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their opposition to changing that threshold and it looks like we are going to get a lot of political theater today culminating with maybe some kind of prime time debate and vote that looks like it will be 52-48, maybe one or two more democrats might join them on whether to have the rules change that would effectively carve out a simple majority threshold for this one big voting elections bill. host: can you explain briefly what a talking filibuster is? guest: yeah, so right now the filibuster looks nothing like the jimmy stewart filibuster from "mr. smith goes to washington." a senator puts in a call to the cloakroom and says they object to a bill and that can force
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very long delays in even getting to what is called a cloture vote to end the filibuster. so, you don't even have to come to the floor and speak. you can, but most times if you are staring at the senate floor on c-span, you see empty floors. the idea here is that at least on this bill, if you wanted to stop a final vote, you would have to be on the senate floor talking. each senator is given to opportunities to talk on a russian and you would have potentially one hundred speeches from 50 republican senators trying to hold up the bill and eventually at the end of that you could have an up-or-down vote at some point in the future. the thing is if the final vote, if you don't have 51 on the final vote, it is kind of like a lot of talking with no endpoint. that is what schumer is trying
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to get done here, have an endpoint. the reality is, it's almost certain that he is not going to get to that endpoint. this is almost certainly going to fail today. the question now is, what next for the democrats? their entire agenda is stalled at this point. their economic agenda was torpedoed by joe manchin in december and they are trying to cobble together a smaller package and most of their social agenda is opposed by republicans. everything from a big minimum wage increase to this voting package. minimum wage changes. there's a lot of things democrats want to do and the opposition from kyrsten sinema and joe manchin in these cases currently has them sort of chasing their own tail instead of what they want to be doing, which is getting ready for the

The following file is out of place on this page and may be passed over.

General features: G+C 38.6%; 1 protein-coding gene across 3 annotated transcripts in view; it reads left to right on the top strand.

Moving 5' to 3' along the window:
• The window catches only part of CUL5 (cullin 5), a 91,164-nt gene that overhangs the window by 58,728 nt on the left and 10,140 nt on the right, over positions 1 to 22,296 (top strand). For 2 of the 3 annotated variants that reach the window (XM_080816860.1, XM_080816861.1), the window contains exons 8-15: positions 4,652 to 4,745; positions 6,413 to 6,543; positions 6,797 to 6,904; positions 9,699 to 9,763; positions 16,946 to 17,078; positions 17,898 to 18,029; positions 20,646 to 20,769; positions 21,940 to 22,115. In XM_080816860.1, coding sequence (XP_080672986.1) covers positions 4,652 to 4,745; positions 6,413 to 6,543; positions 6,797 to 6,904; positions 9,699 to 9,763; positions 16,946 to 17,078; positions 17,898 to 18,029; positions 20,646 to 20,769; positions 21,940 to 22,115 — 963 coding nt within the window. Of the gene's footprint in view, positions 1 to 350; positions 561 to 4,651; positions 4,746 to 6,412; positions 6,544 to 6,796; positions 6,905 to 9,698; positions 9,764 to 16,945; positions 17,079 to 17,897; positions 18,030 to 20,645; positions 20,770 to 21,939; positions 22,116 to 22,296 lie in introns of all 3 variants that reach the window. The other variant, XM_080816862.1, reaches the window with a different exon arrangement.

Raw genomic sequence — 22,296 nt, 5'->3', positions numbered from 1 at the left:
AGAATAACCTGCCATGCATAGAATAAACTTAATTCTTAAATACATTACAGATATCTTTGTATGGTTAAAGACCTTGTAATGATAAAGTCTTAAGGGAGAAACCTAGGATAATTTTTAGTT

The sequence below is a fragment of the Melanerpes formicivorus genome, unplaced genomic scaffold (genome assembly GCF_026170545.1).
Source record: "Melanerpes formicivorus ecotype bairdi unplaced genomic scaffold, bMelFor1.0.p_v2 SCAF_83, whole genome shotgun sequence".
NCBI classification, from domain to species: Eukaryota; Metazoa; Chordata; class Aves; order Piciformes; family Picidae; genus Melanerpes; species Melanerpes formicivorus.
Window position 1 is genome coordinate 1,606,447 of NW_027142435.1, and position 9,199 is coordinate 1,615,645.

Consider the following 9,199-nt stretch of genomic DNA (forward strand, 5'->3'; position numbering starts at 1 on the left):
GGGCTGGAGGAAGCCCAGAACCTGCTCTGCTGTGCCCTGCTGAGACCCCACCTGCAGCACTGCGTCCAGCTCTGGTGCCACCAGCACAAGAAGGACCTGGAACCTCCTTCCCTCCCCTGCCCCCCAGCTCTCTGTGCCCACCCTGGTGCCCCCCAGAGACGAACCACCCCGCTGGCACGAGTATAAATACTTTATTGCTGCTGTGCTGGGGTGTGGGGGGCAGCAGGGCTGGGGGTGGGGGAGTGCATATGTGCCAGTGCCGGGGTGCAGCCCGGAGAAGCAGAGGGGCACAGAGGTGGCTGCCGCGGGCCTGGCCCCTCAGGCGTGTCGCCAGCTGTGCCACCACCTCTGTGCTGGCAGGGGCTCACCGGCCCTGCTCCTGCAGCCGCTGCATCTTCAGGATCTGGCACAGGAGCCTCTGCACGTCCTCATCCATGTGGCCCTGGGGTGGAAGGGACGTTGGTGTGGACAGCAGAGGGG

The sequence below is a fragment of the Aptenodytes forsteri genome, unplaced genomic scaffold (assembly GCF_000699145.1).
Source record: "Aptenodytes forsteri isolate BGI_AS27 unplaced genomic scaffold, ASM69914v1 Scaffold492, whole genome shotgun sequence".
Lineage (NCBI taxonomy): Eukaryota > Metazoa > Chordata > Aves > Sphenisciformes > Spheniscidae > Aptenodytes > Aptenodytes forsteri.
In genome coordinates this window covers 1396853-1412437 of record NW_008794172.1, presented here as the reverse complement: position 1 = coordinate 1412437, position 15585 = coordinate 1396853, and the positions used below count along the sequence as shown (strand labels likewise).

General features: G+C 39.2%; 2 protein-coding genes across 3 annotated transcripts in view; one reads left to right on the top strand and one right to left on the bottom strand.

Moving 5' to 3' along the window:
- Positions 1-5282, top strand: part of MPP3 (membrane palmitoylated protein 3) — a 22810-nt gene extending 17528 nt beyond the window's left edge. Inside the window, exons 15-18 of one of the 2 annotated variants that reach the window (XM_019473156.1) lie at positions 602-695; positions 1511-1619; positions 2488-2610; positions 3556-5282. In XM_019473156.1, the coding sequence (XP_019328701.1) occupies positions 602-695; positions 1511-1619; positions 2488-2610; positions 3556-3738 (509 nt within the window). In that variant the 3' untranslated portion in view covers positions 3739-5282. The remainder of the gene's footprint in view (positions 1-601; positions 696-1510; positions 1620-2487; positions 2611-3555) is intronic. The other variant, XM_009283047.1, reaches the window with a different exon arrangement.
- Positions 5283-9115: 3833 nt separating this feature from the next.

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election, uniting, having accomplishments to sell to the voters and so on. you have got the president having a press conference this afternoon and he is, he's got a tough job, to, because he has got slumping poll ratings, people worried about inflation and his own party trying to figure out what they are going to do next. so, there is a lot going on. host: our final minute, here, can you just explain the calendar here and how it plays into the democrat agenda, this being an election year. how much time do democrats have to turn to something else and what are the options for them to turn to before members start focusing just on reelection? guest: i think they have some opportunities here. they have to pass an omnibus